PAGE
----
Patrick Willis is a play-making, tackle-lovin’ linebacker — who misses his puppy.
Zeus, a blue-nosed pit bull, is back home in San Francisco while Willis and the 49ers are on an extended road trip for the second straight season.
Rather than head back to the West Coast after a loss in Minnesota last week, Jim Harbaugh’s team stayed in eastern Ohio and practiced at Youngstown State all week — giving the 49ers a much shorter trip to New York to play the Jets on Sunday.
“They always say, ‘There’s no place like home,'” Willis said. “Obviously, we’d like to be sleeping in our own beds. I have a puppy, so I’d love to be seeing him, but other than that, it’s good to try to get away from the distractions back home. And distractions, I don’t mean it in a bad way, but we have to focus more on football.”
Especially coming off their surprising 24-13 loss to the Vikings. For a team considered by many to be the best in the NFL, last week turned out to be a big dud. So, a little time together on the road might be the perfect remedy for the 49ers (2-1).
“It gives us the chance to do what we need to do, and hopefully be more focused and just continue to build team camaraderie between us,” Willis said. “My take on it is good. It’s going to benefit us in a lot of ways, more than one.”
San Francisco hopes that translates into a victory at MetLife Stadium, where the 49ers will play for the first time against the AFC East-leading Jets (2-1).
After all, it worked last season when the 49ers won in Cincinnati, stayed in eastern Ohio and then rallied from a 20-0 deficit to stun the Eagles 24-23 in Philadelphia.
“What are the risks? What are the rewards?” coach Jim Harbaugh said, referring to the list he made of pros and cons for not going back to San Francisco. “The rewards, to us, outweighed the risks.”
Quarterback Alex Smith and the rest of the 49ers’ offense also had a little extra time to gameplan against a Jets defense that will be without All-Pro cornerback Darrelle Revis for the rest of the season after he tore a ligament in his left knee in New York’s 23-20 overtime win at Miami last Sunday.
Kyle Wilson, the Jets’ first-round draft pick in 2010, will move into Revis’ starting spot opposite Antonio Cromartie — with the rest of the defense needing to help compensate for the loss of the team’s best player.
“Well, I’d love to have Darrelle and I wish Darrelle was playing and all that,” coach Rex Ryan said. “But we have to move on, and we will. I like our plan going into the game and sometimes we’ll do multiple things, and that’s how we’re going to approach it.”
New York’s defense has struggled a bit this season, especially after Ryan hailed it as being the best he’s had since taking over as coach in 2009. It ranks 21st overall and 28th against the run, which means it could be in for a long day against Smith, who ranks third in the league with a 69.6 completion percentage, and running back Frank Gore, who has been one of the NFL’s best during the last several years.
Throw in a receiving corps that includes Michael Crabtree, Mario Manningham and Randy Moss, and tight end Vernon Davis — labeled the league’s best at his position by Ryan — and the Jets have quite the challenge at hand.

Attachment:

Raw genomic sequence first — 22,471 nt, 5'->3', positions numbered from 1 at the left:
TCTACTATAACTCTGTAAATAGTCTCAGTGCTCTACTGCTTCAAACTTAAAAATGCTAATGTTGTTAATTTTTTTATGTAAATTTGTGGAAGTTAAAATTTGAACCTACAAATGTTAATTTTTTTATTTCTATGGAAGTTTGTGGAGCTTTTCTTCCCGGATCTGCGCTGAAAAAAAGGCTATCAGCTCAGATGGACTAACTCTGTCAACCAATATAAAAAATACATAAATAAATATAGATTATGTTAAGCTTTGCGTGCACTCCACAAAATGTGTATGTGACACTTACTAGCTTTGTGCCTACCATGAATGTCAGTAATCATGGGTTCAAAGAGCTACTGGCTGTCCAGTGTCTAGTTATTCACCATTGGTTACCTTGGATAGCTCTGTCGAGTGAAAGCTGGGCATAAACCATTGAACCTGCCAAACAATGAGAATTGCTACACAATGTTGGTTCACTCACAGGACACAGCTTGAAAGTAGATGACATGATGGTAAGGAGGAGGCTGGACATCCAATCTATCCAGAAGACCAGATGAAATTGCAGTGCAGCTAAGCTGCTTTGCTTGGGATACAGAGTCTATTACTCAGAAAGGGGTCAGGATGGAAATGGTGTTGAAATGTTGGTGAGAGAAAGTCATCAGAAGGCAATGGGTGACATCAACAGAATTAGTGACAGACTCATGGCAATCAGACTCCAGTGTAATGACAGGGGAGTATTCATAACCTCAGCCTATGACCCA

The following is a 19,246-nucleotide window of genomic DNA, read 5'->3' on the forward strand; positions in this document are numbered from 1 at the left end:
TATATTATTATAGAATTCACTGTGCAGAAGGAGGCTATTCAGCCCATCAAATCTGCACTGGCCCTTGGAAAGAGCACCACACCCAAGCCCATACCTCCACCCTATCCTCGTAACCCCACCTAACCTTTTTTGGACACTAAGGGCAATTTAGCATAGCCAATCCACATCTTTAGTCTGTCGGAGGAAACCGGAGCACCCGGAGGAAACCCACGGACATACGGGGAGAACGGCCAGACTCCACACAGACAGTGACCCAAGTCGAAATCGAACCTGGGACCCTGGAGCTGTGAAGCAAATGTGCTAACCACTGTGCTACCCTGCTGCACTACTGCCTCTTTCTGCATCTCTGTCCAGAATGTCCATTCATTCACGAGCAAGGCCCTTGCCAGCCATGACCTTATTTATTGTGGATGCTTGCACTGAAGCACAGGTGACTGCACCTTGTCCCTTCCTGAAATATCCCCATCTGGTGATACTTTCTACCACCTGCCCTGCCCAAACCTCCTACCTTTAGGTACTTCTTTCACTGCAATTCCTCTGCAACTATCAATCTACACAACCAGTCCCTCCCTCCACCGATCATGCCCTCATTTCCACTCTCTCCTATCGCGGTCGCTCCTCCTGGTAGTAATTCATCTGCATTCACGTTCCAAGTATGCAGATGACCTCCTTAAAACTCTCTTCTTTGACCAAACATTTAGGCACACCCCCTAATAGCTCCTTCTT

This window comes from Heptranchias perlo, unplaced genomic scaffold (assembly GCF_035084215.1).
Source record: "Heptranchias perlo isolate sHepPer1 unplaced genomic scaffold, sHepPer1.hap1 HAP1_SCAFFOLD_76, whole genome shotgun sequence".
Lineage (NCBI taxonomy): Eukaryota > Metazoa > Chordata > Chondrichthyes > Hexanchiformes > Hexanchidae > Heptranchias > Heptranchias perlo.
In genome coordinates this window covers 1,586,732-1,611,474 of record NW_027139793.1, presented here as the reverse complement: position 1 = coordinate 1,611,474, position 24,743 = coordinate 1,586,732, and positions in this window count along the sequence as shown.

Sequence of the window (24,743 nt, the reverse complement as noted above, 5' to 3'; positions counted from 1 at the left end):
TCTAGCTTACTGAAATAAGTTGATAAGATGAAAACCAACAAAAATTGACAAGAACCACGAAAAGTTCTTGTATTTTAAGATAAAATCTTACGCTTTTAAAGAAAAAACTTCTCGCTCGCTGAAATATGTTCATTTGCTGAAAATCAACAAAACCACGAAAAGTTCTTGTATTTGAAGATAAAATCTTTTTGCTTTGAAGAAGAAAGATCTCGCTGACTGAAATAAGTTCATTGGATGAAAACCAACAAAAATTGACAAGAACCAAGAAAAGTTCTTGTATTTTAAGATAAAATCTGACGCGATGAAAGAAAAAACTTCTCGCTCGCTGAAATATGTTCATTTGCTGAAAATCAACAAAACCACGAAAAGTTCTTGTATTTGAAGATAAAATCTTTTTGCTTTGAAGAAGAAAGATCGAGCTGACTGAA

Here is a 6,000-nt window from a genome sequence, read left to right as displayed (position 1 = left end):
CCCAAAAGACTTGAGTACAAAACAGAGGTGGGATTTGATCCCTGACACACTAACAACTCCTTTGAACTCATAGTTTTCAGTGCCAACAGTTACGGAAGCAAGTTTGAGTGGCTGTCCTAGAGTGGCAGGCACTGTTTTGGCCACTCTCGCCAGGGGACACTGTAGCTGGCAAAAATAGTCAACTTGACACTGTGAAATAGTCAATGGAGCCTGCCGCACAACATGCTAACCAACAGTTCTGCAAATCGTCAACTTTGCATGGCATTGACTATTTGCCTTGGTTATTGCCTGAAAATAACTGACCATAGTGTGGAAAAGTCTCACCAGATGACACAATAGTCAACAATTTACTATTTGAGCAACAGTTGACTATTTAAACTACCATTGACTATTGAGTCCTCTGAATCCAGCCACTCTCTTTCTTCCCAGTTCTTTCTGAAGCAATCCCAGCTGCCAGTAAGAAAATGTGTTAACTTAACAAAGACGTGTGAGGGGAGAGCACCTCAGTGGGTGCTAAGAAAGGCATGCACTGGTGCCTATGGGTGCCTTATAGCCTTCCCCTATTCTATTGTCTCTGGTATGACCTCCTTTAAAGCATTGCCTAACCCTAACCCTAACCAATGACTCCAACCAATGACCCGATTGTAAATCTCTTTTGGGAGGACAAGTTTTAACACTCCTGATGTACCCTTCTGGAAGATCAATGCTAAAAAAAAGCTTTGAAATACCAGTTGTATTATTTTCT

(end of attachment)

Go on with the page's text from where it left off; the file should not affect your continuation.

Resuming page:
“They throw the ball down the field,” Cromartie said. “Most people call it conservative, but for them it’s really not conservative. They stay safe with the football.”
That’s for sure, especially considering that Smith went a franchise-record 249 passes without being intercepted before Minnesota’s Josh Robinson picked him off with 2:18 left last Sunday.
“They have plenty of weapons, for sure, over there,” Ryan said.
And the Jets have a big one that teams have been preparing for, but are seeing little of on the field so far in backup quarterback Tim Tebow. After talking all summer about how Tebow brings a dynamic presence to the offense, there has been hardly any evidence of that through the Jets’ first three games.
He saw his most snaps on offense last Sunday, getting on the field for about 14 plays, but his biggest impact came on a fake punt that he ran for a first down. He has yet to throw a pass, and the top-secret wildcat package has mostly remained under wraps.
But that doesn’t mean the 49ers aren’t concerned about what Tebow could do.
“Tebow has had a lot of success running the wildcat package when he was at the Broncos,” Willis said. “And I’ve seen him have some pretty good runs thus far, with them running it as little as they have. It’s most definitely going to be something that we have to be able to stop, as far as the run game.”
The Dolphins did a pretty good job of that last week against the Jets, who were lucky to leave Miami with a win after Nick Folk’s field goal in overtime — after his first attempt was blocked following a timeout by Joe Philbin. Sanchez was mostly miserable throughout the game but came through in the fourth quarter and then again in overtime with some big-time throws, many of them to Santonio Holmes.
The two had fantastic chemistry, appearing to consistently be on the same page for the first time since 2010. New York will need the Sanchez-to-Holmes connection to be working again this week against the 49ers’ tough defense.
“These guys are greedy, man, and they led the league last year in turnovers,” Holmes said. “We have to be aware of the different coverages that they run, having guys pressed up, but they can be in different types of looks, so we really have to study hard this week and be prepared for it.”
Earlier in the week, Ryan raved about the talent on San Francisco’s roster, saying that the Jets have seven of the 49ers’ defensive players graded as All-Pro-caliber — and it all starts with Willis.
“Going against San Francisco, you almost have to be perfect,” Ryan said. “Going against this kind of team, it has to be precise.”
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